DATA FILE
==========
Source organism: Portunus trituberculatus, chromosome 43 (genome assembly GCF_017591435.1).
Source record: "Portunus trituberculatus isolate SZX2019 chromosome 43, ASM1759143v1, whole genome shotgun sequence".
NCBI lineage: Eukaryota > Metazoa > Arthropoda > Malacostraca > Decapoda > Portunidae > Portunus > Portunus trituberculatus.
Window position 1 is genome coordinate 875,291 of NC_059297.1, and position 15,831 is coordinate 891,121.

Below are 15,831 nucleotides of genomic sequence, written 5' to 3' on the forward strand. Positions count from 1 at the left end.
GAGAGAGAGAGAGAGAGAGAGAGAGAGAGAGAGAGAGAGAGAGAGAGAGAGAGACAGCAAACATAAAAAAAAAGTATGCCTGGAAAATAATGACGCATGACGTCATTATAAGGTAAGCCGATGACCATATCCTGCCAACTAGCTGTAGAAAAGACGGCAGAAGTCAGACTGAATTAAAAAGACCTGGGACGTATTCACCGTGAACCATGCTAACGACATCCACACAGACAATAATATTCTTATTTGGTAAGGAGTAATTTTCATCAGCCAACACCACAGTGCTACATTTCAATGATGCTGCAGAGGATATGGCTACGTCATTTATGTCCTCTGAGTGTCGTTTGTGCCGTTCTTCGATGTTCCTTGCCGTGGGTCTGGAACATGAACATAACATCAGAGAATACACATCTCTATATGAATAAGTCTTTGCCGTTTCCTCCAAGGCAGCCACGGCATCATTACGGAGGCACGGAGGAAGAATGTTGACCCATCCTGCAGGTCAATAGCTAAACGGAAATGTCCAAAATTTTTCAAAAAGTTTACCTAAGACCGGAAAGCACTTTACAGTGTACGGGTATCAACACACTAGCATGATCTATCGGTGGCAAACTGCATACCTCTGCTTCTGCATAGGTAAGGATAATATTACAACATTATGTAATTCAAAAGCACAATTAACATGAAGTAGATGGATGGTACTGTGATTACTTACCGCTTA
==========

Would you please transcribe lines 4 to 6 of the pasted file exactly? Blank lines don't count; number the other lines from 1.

Window position 1 is genome coordinate 875,291 of NC_059297.1, and position 15,831 is coordinate 891,121.

Below are 15,831 nucleotides of genomic sequence, written 5' to 3' on the forward strand. Positions count from 1 at the left end.
GAGAGAGAGAGAGAGAGAGAGAGAGAGAGAGAGAGAGAGAGAGAGAGAGAGAGACAGCAAACATAAAAAAAAAGTATGCCTGGAAAATAATGACGCATGACGTCATTATAAGGTAAGCCGATGACCATATCCTGCCAACTAGCTGTAGAAAAGACGGCAGAAGTCAGACTGAATTAAAAAGACCTGGGACGTATTCACCGTGAACCATGCTAACGACATCCACACAGACAATAATATTCTTATTTGGTAAGGAGTAATTTTCATCAGCCAACACCACAGTGCTACATTTCAATGATGCTGCAGAGGATATGGCTACGTCATTTATGTCCTCTGAGTGTCGTTTGTGCCGTTCTTCGATGTTCCTTGCCGTGGGTCTGGAACATGAACATAACATCAGAGAATACACATCTCTATATGAATAAGTCTTTGCCGTTTCCTCCAAGGCAGCCACGGCATCATTACGGAGGCACGGAGGAAGAATGTTGACCCATCCTGCAGGTCAATAGCTAAACGGAAATGTCCAAAATTTTTCAAAAAGTTTACCTAAGACCGGAAAGCACTTTACAGTGTACGGGTATCAACACACTAGCATGATCTATCGGTGGCAAACTGCATACCTCTGCTTCTGCATAGGTAAGGATAATATTACAACATTATGTAATTCAAAAGCACAATTAACATGAAGTAGATGGATGGTACTGTGATTACTTACCGCTTA